Show Preview | Western Visions

Bend, OR
Mockingbird Gallery, August 4-31

John DeMott, American Icon, oil, 9 x 12.

John DeMott, American Icon, oil, 9 x 12.

This story was featured in the August 2017 issue of Southwest Art magazine. Get the Southwest Art  August 2017 print issue or digital download now–then subscribe to Southwest Art and never miss another story.

Western Visions, a three-person show featuring art from sculptor Bob Boomer and painters Lisa Danielle and John DeMott, brings a little piece of the West to central Oregon. The artists’ reception is held on Friday, August 4, from 5 to 9 p.m. and the show is on view through the end of the month.

This is the third time in 10 years of owning Mockingbird Gallery that Jim Peterson has invited the three artists to bring 10-12 new works to display together. “Their work transforms the gallery into a unique place,” Peterson says. “That western connection pulls them together really nicely. Each one has an individual voice and experience to bring to the show.”

Bob Boomer has been creating sculptures professionally for over 20 years. He got his start at his grandfather’s wood shop, practicing carving figures as a young teenager. Today the California artist uses weathered manzanita wood to carve faces, hands, and postures, signaling the synthesis of man and nature. “The Native Americans lived in harmony with nature,” Boomer says. “I try to do that with my carvings: I blend my ideas without destroying the natural flow and color of the wood. The carvings begin to have a spirit.”

Lisa Danielle’s great-grandmother was a schoolteacher on the San Carlos Apache reservation in southern Arizona. To show their affection for their teacher, the Indians gifted her baskets, pottery, and other items. When her grandmother saw Danielle’s western works, she brought her those same gifts to help inspire her. “I chose still life as a form of portraiture of the Native Americans, defined by the objects they created, used, and treasured—which, like my paintings, will far outlive us,” Danielle says. “Touching lives is the real legacy I want to leave with my art.”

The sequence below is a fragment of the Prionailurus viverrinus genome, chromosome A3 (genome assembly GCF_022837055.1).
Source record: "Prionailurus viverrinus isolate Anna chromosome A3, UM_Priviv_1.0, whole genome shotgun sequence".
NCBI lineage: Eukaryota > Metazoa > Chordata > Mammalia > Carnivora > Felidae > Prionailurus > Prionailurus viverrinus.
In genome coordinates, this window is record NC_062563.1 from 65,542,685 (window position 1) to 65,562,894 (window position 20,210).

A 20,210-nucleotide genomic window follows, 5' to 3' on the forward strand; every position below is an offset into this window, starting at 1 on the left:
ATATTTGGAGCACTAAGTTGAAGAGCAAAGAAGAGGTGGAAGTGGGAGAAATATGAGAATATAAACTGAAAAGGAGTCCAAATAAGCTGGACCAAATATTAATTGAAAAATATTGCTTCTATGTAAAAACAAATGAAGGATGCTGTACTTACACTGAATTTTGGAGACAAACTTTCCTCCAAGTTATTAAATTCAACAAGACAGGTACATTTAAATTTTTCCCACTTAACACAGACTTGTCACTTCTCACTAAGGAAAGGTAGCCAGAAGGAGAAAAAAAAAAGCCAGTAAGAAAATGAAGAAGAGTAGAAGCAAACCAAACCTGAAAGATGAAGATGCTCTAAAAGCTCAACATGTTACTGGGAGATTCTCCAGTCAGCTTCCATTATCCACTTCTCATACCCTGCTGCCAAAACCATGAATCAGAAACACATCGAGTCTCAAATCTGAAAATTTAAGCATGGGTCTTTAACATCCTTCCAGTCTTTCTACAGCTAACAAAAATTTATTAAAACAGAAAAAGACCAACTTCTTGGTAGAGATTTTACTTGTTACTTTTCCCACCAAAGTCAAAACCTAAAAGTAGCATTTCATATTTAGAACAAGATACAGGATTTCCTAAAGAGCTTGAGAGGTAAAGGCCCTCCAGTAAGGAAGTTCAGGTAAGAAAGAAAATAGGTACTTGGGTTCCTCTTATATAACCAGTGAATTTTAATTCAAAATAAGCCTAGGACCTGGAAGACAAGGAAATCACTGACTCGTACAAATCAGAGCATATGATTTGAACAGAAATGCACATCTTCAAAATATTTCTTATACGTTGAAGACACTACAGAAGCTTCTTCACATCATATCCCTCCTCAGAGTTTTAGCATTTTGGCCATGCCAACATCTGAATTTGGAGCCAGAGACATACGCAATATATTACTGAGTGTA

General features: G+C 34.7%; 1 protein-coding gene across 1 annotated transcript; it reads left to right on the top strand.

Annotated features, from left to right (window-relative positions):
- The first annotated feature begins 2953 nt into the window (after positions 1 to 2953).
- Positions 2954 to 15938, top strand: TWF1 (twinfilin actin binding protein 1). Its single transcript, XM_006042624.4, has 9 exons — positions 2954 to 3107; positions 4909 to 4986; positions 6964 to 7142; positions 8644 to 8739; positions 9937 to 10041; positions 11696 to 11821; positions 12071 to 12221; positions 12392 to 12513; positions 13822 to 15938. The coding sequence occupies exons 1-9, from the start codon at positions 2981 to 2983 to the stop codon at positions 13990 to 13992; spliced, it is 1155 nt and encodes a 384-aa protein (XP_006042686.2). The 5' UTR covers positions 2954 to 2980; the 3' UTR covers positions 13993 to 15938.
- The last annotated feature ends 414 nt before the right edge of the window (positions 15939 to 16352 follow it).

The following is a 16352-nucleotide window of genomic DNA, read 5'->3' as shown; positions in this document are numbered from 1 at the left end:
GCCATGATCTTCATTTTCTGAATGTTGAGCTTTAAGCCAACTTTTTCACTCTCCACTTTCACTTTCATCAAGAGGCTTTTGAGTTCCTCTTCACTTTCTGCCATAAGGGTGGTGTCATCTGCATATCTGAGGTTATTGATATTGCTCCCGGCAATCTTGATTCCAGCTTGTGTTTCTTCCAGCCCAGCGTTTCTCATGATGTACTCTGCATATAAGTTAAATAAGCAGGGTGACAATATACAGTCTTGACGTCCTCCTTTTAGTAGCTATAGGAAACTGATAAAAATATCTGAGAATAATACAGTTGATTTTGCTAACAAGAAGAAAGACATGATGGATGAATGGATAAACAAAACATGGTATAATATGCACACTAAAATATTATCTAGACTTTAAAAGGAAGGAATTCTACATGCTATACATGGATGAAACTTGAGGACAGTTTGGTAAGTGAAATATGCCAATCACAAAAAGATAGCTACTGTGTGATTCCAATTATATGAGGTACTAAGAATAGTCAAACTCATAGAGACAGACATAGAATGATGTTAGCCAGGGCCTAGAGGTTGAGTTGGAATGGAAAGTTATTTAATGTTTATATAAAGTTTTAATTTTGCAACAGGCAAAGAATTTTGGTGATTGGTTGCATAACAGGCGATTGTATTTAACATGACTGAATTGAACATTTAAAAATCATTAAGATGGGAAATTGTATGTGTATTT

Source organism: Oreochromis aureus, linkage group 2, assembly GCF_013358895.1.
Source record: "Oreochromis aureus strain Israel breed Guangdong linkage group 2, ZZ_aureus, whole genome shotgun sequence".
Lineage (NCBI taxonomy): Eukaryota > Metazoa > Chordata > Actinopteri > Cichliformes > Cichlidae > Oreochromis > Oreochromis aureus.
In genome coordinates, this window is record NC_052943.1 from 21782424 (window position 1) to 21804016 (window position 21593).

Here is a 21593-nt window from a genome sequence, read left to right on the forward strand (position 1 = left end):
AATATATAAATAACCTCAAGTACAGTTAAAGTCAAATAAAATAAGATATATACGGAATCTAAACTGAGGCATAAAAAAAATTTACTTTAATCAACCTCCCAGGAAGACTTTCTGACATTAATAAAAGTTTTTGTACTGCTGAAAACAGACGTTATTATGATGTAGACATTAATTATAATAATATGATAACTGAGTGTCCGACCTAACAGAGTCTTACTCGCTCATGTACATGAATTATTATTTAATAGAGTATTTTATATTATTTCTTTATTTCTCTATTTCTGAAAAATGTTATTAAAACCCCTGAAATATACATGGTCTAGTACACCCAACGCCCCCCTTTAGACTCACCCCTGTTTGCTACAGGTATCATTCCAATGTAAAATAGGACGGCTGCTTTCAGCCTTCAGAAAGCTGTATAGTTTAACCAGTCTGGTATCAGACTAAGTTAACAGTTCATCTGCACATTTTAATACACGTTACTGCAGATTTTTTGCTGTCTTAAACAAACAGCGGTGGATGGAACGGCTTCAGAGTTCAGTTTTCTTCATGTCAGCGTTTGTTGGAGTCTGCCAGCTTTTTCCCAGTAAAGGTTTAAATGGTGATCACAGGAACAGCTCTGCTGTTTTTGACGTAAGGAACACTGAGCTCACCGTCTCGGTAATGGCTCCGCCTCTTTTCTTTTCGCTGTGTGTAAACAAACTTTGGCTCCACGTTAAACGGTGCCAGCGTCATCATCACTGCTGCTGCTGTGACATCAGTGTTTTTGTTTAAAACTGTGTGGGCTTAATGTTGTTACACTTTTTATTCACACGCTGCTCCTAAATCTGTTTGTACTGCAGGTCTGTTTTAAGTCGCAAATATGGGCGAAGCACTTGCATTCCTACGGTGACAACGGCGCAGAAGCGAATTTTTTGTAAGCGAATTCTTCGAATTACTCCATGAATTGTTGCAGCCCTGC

Growing up on a horse ranch, John DeMott spent a lot of time around cowboys. The ranch hands he saw every day quickly became his first creative inspirations. “I really didn’t know I would become a professional painter at first,” says the Southern California-bred artist, “although I always had a paint set with me when I was very young.” DeMott, who has been creating art since he was 10, dedicated himself to art full time in 1977. He’s painted everything from animals in gouache to the historic American West in oils. Today his combination of impressionism and realism depicts Northern Plains figures, frontier characters, and wildlife. He’ll even stand near a stampeding buffalo herd, participate in an 1880s-style shoot-out, and visit Civil War battlefields to get the perfect composition and perspective for his works.

Peterson enjoys seeing the artists, each with a unique take on the West, come together for the show. “We really enjoy celebrating western roots here,” Peterson says. “There isn’t anything more pleasing than seeing a group of Boomer’s wood sculptures play off the western spirit in the paintings.” —Katie Askew

contact information
541.388.2107
www.mockingbird-gallery.com

This story was featured in the August 2017 issue of Southwest Art magazine. Get the Southwest Art  August 2017 print issue or digital download now–then subscribe to Southwest Art and never miss another story.

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